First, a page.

Feature image by: Shalom Mwenesi on Unsplash
My boss infrequently walks around the office to say ‘hello’ to everyone. He’s a white man who dresses in cotton polos and tan slacks every day of the week. Sporadically, we’re invited to play five minutes of put-put with him to win snacks from the break room. His attempts at interacting with us are nice in theory but tainted by the reality that he’s not hoping for a genuine connection. Instead, feigning familiarity serves as a cop out to actually cultivating relationships with employees.
On one of his rounds, he paused briefly by one of my co-workers who recently removed box braids from her hair. From behind her, he reached out to touch her intentional placed puff. Her 4C kinks poked out underneath and clean, white visor.
“I had to make sure it was real. I thought it was one of those hats you buy during Halloween.”
His teasing made everyone around her laugh. She joined in and I couldn’t tell if she was laughing because his sense of humor aligned with her own or because voicing a disagreeing retort would result in her “not being able to take a joke.” He continued teasing her for a few more seconds, making it seem as if they had a growing friendship because of the small number of interactions they’ve had doing his roundabouts. I bit my inner lip as he walked passed me, ruefully thankful I hadn’t worn my hair in a way that would cause an extra amount of attention.
Being big meant being seen by someone who wanted to touch and make jokes out of a part of my body I’ve been learning to love.
I wanted no part of being big that day because it felt like it’d be a tiring battle between keeping quiet and wanting to scream.
The girl that sits next to me is Colombian. She’s trying to get her hair back to the curls she once had as a child. Right now, it’s wavy and limp due to years of dedicated flat-iron usage. Quite recently, I shared the hair typing chart with her. The chart was her first introduction to the natural hair community. And now, she attempts to offer me advice on my own kinky texture. Two days in a row I wore a headscarf to work in an attempt to spend less time untwisting my hair because our shift starts at 5:45 AM. Naturally, I want to stay in bed for as long as possible.
“Why have you been covering your hair?”
She asked me the question with eyebrows pulled downward and eyes trained on my head. “People with our hair shouldn’t hide it. I know it’s hard some days, but even on the bad ones, we have to embrace our curls.”
I tugged my scarf over my ears, suddenly conscious about being seen as someone who was ashamed. My reasoning was given to her in a polite tone, “It takes too much time. I’d rather do something else.” What originally felt like a logical solution to managing my time to fit my mood, morphed into guilt.
Being covered meant I was being seen as not loving myself entirely. To argue and advocate for rest meant I wasn’t willing to put in the time necessary to wholeheartedly embrace my kinks.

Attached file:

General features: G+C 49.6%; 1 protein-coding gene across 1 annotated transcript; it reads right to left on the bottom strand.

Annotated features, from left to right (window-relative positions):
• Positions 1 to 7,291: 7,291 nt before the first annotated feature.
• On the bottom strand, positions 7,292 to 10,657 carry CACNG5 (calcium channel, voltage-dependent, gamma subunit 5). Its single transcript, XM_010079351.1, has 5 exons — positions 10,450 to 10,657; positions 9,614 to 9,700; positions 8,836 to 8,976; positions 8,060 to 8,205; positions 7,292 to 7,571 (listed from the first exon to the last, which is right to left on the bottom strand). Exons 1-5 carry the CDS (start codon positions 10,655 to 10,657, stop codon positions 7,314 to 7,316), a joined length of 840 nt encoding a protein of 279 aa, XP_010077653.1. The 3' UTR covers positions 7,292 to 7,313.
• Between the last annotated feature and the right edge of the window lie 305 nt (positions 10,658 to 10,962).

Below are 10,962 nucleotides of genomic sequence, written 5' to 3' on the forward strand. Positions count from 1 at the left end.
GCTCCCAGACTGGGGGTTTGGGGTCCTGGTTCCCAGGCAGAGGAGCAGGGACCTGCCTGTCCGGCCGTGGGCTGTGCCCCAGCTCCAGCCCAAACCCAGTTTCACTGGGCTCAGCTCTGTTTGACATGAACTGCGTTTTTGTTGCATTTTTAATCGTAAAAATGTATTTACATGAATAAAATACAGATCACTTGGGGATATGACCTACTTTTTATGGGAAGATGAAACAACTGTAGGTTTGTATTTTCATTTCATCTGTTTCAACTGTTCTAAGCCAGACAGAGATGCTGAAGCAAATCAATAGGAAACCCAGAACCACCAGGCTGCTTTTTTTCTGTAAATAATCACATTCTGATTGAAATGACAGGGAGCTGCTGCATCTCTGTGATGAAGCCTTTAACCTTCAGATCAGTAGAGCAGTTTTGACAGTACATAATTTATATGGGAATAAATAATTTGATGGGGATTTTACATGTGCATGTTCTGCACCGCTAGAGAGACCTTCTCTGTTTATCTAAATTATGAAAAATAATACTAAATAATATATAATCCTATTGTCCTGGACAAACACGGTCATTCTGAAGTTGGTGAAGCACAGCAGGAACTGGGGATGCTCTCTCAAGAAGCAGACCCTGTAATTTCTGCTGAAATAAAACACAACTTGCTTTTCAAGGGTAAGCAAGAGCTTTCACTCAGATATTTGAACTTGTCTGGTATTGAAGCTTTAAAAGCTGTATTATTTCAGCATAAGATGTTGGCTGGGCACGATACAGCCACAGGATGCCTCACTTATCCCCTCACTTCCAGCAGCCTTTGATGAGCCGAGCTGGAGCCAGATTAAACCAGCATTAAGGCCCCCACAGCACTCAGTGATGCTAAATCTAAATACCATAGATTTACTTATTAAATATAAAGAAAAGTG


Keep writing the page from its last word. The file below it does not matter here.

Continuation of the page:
I simply wanted extra sleep and break from putting my fingers in my hair daily.
A guy in my training class said he liked my hair more when they’re in Marley twists. Except he didn’t know the word for them. Instead, he told me,
“I prefer your hair when it looks like ropes. It’s nice that way.”
My twists are tight, sleek, and neat. They’re easier to put in a bun and don’t attract too much attention since they fall below my shoulders in contrast to how my afro stretches upward and outward. In no way does Marley twists make me seem more white. But, undoubtedly, the preference for this style roots itself in the idea that hair should be tamed in order for it to look attractive.
I wish I had the courage to challenge him with the question: “Why doesn’t my hair usually seem “nice.” But, it’s too aggressive. Too bold. Too argumentative for the workplace. Though I honestly would like to understand. I’m curious if his preference can be attributed to a conscious or unconscious association to Euro-centric beauty standards. Or was it simply because without an afro there was nothing else for him to comment on about my appearance.
I put my hair in Marley twists to minimize my day-to-day drama. Surprisingly, it became the source of attention that left me annoyed because once again, I was forced to think about my appearance by a stranger who saw nothing but an end result in a complicated process.
For years I’ve managed and studied exactly what my hair loves, likes, and hates. I’ve ignored it in anger because it didn’t respond to how I wanted. I’ve de-prioritized its needs in favor of things like mental health. I’ve coddled it when it’s going through a new, difficult stage of growth. I don’t always want to be big, embrace the kinks, or twist it up so it falls towards the floor.
My hair and I don’t need outside opinions. Our relationship is and will always be strictly monogamous. My decisions on how I present it to the world don’t need comments. I know wearing natural hair is powerful. My hair speaks to people, but here’s the thing: It’s giving a lecture. So, sit back and learn. Commentary is not necessary.